Miscellany—Except for the remains of Roma Quadrata, the Tullianum is probably the most ancient monument of the regal period. As its name implies, its first use was probably as a cistern, the word tullius signifying a spring of water. Later it was converted into a dungeon—the barathron of Plutarch and the Mamertine prison of the middle ages. Into its loathsome cells, through a hole in the stone floor above its only aperture, Jugurtha, the Catiline conspirators, and other political offenders were lowered, some to be strangled and some to be starved to death. It has been said that St. Peter and St. Paul here suffered imprisonment.

Among the most striking specimens of Cyclopean architecture are the walls of the town of Norba on a declivity overlooking the Pontine Marshes. The town was burned to the ground by Sulla, but the walls are almost intact as also is the principal gate. Etruscan remains are numerous, and among them may be mentioned a conical mound called the Cucumella, 650 feet in circumference, where in a central crypt walled in with massive masonry, whose secret has never been disclosed, lie the remains of the Lucuno and his kin. On the summit were found the bases of crumbling towers, and in the cuttings winged sphinxes, lions, and other animals from which a restoration of the mysterious vault was possible.

To Servius Tullius is ascribed the introduction of coined money, its shape and standard of value probably borrowed from that of the Etruscans. The most ancient coin was the as, formed of the compound metal called aes, which may have been either brass or bronze, and named the as libralis from its weight of one liber or pound. At first the coins were oblong and afterward round in shape, the latter being stamped on one side with the double head of Janus and on the other with the prow of a ship. After the exhaustion of the treasury caused by the first Punic war the weight was reduced to two ounces, and in the reign of Severus to less than one-fifth of an ounce. The silver denarius was worth about 16 cents, and 25 of these were equal to a gold denarius. The sesterce was equal to somewhat less than five cents, and the sestertium, which represented 1,000 sesterces was a sum and not a coin. In the time of Augustus, while precious metals circulated by side, only silver was used for coinage, gold being paid and taken by weight.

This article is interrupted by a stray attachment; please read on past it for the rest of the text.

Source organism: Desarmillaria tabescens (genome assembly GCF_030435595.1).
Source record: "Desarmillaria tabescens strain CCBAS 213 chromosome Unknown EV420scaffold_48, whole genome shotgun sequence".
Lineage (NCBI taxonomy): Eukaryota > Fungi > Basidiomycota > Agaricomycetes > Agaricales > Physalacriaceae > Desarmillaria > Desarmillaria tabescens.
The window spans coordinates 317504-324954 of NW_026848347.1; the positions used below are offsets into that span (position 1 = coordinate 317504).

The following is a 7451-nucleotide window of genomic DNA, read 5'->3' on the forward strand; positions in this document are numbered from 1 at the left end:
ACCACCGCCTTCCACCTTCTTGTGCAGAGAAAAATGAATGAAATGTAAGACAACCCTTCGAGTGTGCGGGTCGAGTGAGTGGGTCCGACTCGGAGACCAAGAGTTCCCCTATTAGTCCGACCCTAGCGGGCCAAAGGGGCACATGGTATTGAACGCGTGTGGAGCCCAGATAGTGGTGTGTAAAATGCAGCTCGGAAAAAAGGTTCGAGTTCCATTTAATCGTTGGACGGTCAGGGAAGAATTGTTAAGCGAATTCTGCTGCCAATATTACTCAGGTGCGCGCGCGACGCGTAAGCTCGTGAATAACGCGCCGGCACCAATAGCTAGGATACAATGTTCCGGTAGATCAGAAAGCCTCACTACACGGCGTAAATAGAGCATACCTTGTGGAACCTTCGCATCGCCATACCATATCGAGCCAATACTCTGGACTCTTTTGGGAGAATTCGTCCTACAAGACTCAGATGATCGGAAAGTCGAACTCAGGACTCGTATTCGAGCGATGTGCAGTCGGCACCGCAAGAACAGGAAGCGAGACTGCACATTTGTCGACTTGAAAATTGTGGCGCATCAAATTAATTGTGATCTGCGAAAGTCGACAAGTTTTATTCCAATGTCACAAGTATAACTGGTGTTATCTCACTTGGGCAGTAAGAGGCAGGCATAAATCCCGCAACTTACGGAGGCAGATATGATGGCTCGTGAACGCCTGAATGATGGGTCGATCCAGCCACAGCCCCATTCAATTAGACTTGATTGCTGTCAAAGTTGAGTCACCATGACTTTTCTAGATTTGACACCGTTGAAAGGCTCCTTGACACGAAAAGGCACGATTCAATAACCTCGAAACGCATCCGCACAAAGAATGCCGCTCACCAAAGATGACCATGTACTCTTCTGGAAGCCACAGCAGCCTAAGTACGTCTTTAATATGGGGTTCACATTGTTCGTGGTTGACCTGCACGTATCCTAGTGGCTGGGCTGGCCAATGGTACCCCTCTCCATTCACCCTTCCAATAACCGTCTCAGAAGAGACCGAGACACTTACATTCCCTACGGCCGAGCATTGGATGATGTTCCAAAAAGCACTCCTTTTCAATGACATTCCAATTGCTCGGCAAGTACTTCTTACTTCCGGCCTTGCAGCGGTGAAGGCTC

It is more than probable that in the second Punic war Hannibal used gunpowder or some other form of explosive. Certain it is that Alpine rocks could not be eaten away with vinegar, as is the common story, and it is difficult to account for the overturning of huge masses of rock on the Roman legions in the defile skirting Lake Thrasimene, except by the use of explosives.

Maecenas, the patron of Horace and one of the wealthiest citizens of the Augustan era, was the first to erect public baths at his own expense. To ingratiate themselves with the people many of the emperors, and especially Nero, Titus, Domitian, Caracalla, and Diocletian, constructed thermae of vast extent, containing not only baths and suites of bathing apartments, but gymnasia, theaters, and libraries. Among the various chambers were the apodyterium where the bathers stripped, the unctuarium where they were anointed, and the caledarium and frigidarium where were hot and cold baths with others used for steam and plunge baths and for dressing rooms. In the thermae of Diocletian it is said, were 3,200 marble seats, and in those of Caracalla 1,600, a hall in the former being converted into a church of spacious dimensions, while the latter were more than a mile in circuit. For young men there was a place for playing ball and a stadium resembling though on a smaller scale, the one in the Circus Maximus, while for philosophers and men of letters there were open colonnades where they might discuss the news or read aloud their productions. In the more pretentious structures the walls were covered with mosaics in imitation of pictorial art; the galleries were lined with stately columns and with the choicest of statuary; in the chambers were the masterpieces of Phidias and Praxiteles, and from the mouths of lions fashioned of polished silver, streams of water were poured into silver basins. "Such is the luxury of our times," remarks Seneca, "that we are not content if we do not tread on gems in our bathrooms.” Of Apicius, an epicure who lived in the time of Tiberius, it is related that when he found he had but $400,000 left, after spending $4,000,000 on the delicacies of his table, he straightway went forth and hanged himself lest he should not be able to gratify his appetite.

Bewailing the use of gold rings, and remarking that "the worst crime committed against mankind was by him who first put a ring on his finger," Pliny mentions that the earlier Romans wore only those which were made of brass, as a token of warlike prowess. Yet the statement that after the battle of Cannae Hannibal sent to Carthage three modii of golden rings shows that they were in common use during the second Punic war and probably not restricted to the knights. Before and during the empire plain gold rings gave place to such as were engraved with various devices and set with gems of brilliant luster, "loading the fingers with entire revenues,” as Pliny puts it.